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Simplifying Giants' defense turned it around

Philadelphia Eagles quarterback Matt Barkley is sacked by

Philadelphia Eagles quarterback Matt Barkley is sacked by defensive tackles Johnathan Hankins #96 and Mike Patterson #93 in the fourth quarter of a game at Lincoln Financial Field. (Oct. 27, 2013) Photo Credit: Getty

Sometimes less is more, particularly when the goal is to allow as few points, yards and plays as possible. So it shouldn't be a surprise that the Giants' defense seemed to turn around when they started using less of it.

At halftime against the Bears, the Giants had allowed 24 points and were a touchdown away from becoming the first team in NFL history to allow at least 30 points in each of its first six games. That's when several key members of the defense approached coordinator Perry Fewell with a suggestion.

They were getting bogged down with calls and checks and all of the intricacies involved in their system. They wanted it simplified.

"You know, Perry is pretty good at scheming, he really is,'' said Justin Tuck, one of the players who approached Fewell in the Soldier Field locker room. "But sometimes you can have so much and it slows you down because mentally you're thinking about all the checks you have.''

Since that decision to scale back the calls and just play football, the Giants' defense has allowed no touchdowns and only three points. They have won two games and came within inches -- on an Eli Manning pass to Brandon Myers -- of winning a third.

"It was the Chicago game,'' Terrell Thomas said after Sunday's win over the Eagles, pointing to when the defense began to click. "We should have won that game. We gave up too much in the first half . . . I think right then and there was the turning point for us as a team, that we'd had enough.''

It wasn't a coup, the players were sure to point out. They did not topple the government of their defensive dictatorship or anything like that.

Tom Coughlin said he was pleased with "the voice, the honesty, the openness about being able to discuss those kinds of things with your coach and the coach making a very serious attempt, without putting us in a position where we're not doing enough, to do some things to help simplify [the defense].''

This isn't the first time Fewell reacted this way and found favorable results. Late in the 2011 season, the players asked him to simplify the defense, at that point switching from playing mostly zone, which required complicated communication, to more man-to-man coverage.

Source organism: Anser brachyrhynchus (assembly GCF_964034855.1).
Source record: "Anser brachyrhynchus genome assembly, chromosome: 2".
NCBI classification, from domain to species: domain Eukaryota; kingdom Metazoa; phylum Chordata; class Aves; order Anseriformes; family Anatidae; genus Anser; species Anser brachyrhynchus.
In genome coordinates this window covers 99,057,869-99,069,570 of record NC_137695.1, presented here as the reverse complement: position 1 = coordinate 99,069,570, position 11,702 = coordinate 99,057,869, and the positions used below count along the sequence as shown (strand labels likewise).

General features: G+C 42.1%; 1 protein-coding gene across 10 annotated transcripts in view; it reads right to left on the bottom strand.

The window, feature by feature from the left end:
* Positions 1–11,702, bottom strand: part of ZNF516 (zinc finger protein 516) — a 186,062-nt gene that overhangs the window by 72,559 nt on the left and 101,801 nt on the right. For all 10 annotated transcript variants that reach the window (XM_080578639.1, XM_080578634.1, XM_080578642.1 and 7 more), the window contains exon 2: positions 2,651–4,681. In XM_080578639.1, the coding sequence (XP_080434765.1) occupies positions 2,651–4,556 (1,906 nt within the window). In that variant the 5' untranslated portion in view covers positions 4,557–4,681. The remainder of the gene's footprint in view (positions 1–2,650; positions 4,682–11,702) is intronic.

Fewell wasn't available to speak to reporters Monday, but in January 2012, he said this about adjusting: "I think that as a coordinator and as a leader, you're most effective when you're listening, not talking.''

He even has a Super Bowl ring to drive that message home every now and again.

There may be some fool's gold in the Giants' longest streak without allowing an offensive touchdown since they lasted 15 quarters in 2005. They haven't exactly faced the Mount Rushmore of quarterbacks during the span, blanking units led by Josh Freeman, Matt Barkley and a gimpy Michael Vick. Still, no touchdowns is no touchdowns.

"The second half of the Chicago game, we saw how good we can be if we simplify things,'' Thomas said yesterday. "I think we were trying to do too much at times, as a coaching staff and as players. Once we got to a stage where we could simplify things and play a lot faster and play with our eyes and speed and talent, you could see the results on the field.''

Tuck called it a "check with me'' defense that the Giants played for most of the first half of the season. And rather than being upset with the coach who put them in that situation, Tuck said he's happy things seem to have been straightened out.

"I give [Fewell] a lot of credit for saying: 'We need to simplify this,' '' Tuck said. "We agreed. And he's put together three pretty good game plans back to back where we've played pretty awesome. Hopefully, we can continue to do so.''


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